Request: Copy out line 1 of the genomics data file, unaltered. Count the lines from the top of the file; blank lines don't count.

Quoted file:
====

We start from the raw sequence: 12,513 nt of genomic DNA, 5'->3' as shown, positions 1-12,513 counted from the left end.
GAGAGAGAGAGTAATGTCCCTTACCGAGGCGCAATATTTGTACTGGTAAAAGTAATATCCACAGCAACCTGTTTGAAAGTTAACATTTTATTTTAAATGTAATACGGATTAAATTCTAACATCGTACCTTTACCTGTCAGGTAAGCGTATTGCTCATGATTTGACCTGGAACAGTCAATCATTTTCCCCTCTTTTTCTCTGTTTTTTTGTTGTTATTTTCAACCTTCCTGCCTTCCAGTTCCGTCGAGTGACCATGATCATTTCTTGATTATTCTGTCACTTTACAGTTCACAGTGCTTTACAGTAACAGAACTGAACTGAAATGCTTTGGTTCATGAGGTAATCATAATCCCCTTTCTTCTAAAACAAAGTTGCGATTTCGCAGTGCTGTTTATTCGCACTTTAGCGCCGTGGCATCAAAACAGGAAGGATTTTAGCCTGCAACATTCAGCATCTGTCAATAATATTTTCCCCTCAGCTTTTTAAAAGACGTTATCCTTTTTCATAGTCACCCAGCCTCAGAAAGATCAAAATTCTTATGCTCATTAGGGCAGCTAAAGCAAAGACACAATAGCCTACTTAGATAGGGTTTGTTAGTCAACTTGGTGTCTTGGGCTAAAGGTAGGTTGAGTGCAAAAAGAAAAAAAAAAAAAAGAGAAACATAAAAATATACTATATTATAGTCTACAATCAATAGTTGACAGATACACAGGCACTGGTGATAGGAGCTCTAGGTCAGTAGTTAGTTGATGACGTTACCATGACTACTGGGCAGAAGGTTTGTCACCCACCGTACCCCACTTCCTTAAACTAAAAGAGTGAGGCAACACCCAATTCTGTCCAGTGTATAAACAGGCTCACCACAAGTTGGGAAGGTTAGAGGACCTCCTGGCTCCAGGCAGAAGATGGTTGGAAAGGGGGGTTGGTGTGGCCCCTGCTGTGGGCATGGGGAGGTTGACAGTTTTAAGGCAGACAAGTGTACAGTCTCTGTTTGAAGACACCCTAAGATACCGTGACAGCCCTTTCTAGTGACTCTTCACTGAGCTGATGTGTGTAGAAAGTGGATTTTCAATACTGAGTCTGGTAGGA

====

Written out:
We start from the raw sequence: 12,513 nt of genomic DNA, 5'->3' as shown, positions 1-12,513 counted from the left end.